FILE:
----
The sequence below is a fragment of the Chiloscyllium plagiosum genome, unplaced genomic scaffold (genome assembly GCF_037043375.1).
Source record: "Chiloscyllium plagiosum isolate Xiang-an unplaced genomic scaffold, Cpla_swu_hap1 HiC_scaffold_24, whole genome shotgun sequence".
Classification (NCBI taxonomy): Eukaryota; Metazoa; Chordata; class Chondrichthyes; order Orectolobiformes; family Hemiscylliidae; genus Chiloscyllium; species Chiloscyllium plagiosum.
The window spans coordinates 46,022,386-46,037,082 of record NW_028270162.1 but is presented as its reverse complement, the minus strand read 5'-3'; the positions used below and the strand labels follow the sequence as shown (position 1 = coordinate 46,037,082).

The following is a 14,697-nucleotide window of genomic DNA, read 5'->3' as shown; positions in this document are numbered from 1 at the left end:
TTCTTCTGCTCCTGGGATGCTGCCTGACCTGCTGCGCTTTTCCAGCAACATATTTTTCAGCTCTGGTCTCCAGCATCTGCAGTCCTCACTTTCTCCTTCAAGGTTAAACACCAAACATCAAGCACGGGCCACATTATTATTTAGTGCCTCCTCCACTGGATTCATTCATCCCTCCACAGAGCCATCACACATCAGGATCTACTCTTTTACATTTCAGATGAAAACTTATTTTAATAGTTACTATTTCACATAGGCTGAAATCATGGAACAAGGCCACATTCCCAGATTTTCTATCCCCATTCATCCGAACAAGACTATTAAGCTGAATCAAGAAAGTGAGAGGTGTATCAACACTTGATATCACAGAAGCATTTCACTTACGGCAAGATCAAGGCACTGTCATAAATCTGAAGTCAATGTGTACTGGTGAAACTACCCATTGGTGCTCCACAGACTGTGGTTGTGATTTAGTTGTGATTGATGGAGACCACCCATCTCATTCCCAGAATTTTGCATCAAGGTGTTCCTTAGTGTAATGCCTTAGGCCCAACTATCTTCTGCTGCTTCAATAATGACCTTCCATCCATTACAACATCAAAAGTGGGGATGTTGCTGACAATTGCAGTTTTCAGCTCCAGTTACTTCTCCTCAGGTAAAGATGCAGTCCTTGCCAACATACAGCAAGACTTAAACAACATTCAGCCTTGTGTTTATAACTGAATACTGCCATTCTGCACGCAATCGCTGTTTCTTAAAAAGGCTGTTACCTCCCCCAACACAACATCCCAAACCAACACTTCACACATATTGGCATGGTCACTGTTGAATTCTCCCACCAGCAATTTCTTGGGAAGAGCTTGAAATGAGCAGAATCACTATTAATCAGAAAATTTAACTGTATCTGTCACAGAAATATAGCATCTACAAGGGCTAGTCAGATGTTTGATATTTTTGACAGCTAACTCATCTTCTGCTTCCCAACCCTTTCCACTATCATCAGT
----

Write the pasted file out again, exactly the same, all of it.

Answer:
The sequence below is a fragment of the Chiloscyllium plagiosum genome, unplaced genomic scaffold (genome assembly GCF_037043375.1).
Source record: "Chiloscyllium plagiosum isolate Xiang-an unplaced genomic scaffold, Cpla_swu_hap1 HiC_scaffold_24, whole genome shotgun sequence".
Classification (NCBI taxonomy): Eukaryota; Metazoa; Chordata; class Chondrichthyes; order Orectolobiformes; family Hemiscylliidae; genus Chiloscyllium; species Chiloscyllium plagiosum.
The window spans coordinates 46,022,386-46,037,082 of record NW_028270162.1 but is presented as its reverse complement, the minus strand read 5'-3'; the positions used below and the strand labels follow the sequence as shown (position 1 = coordinate 46,037,082).

The following is a 14,697-nucleotide window of genomic DNA, read 5'->3' as shown; positions in this document are numbered from 1 at the left end:
TTCTTCTGCTCCTGGGATGCTGCCTGACCTGCTGCGCTTTTCCAGCAACATATTTTTCAGCTCTGGTCTCCAGCATCTGCAGTCCTCACTTTCTCCTTCAAGGTTAAACACCAAACATCAAGCACGGGCCACATTATTATTTAGTGCCTCCTCCACTGGATTCATTCATCCCTCCACAGAGCCATCACACATCAGGATCTACTCTTTTACATTTCAGATGAAAACTTATTTTAATAGTTACTATTTCACATAGGCTGAAATCATGGAACAAGGCCACATTCCCAGATTTTCTATCCCCATTCATCCGAACAAGACTATTAAGCTGAATCAAGAAAGTGAGAGGTGTATCAACACTTGATATCACAGAAGCATTTCACTTACGGCAAGATCAAGGCACTGTCATAAATCTGAAGTCAATGTGTACTGGTGAAACTACCCATTGGTGCTCCACAGACTGTGGTTGTGATTTAGTTGTGATTGATGGAGACCACCCATCTCATTCCCAGAATTTTGCATCAAGGTGTTCCTTAGTGTAATGCCTTAGGCCCAACTATCTTCTGCTGCTTCAATAATGACCTTCCATCCATTACAACATCAAAAGTGGGGATGTTGCTGACAATTGCAGTTTTCAGCTCCAGTTACTTCTCCTCAGGTAAAGATGCAGTCCTTGCCAACATACAGCAAGACTTAAACAACATTCAGCCTTGTGTTTATAACTGAATACTGCCATTCTGCACGCAATCGCTGTTTCTTAAAAAGGCTGTTACCTCCCCCAACACAACATCCCAAACCAACACTTCACACATATTGGCATGGTCACTGTTGAATTCTCCCACCAGCAATTTCTTGGGAAGAGCTTGAAATGAGCAGAATCACTATTAATCAGAAAATTTAACTGTATCTGTCACAGAAATATAGCATCTACAAGGGCTAGTCAGATGTTTGATATTTTTGACAGCTAACTCATCTTCTGCTTCCCAACCCTTTCCACTATCATCAGT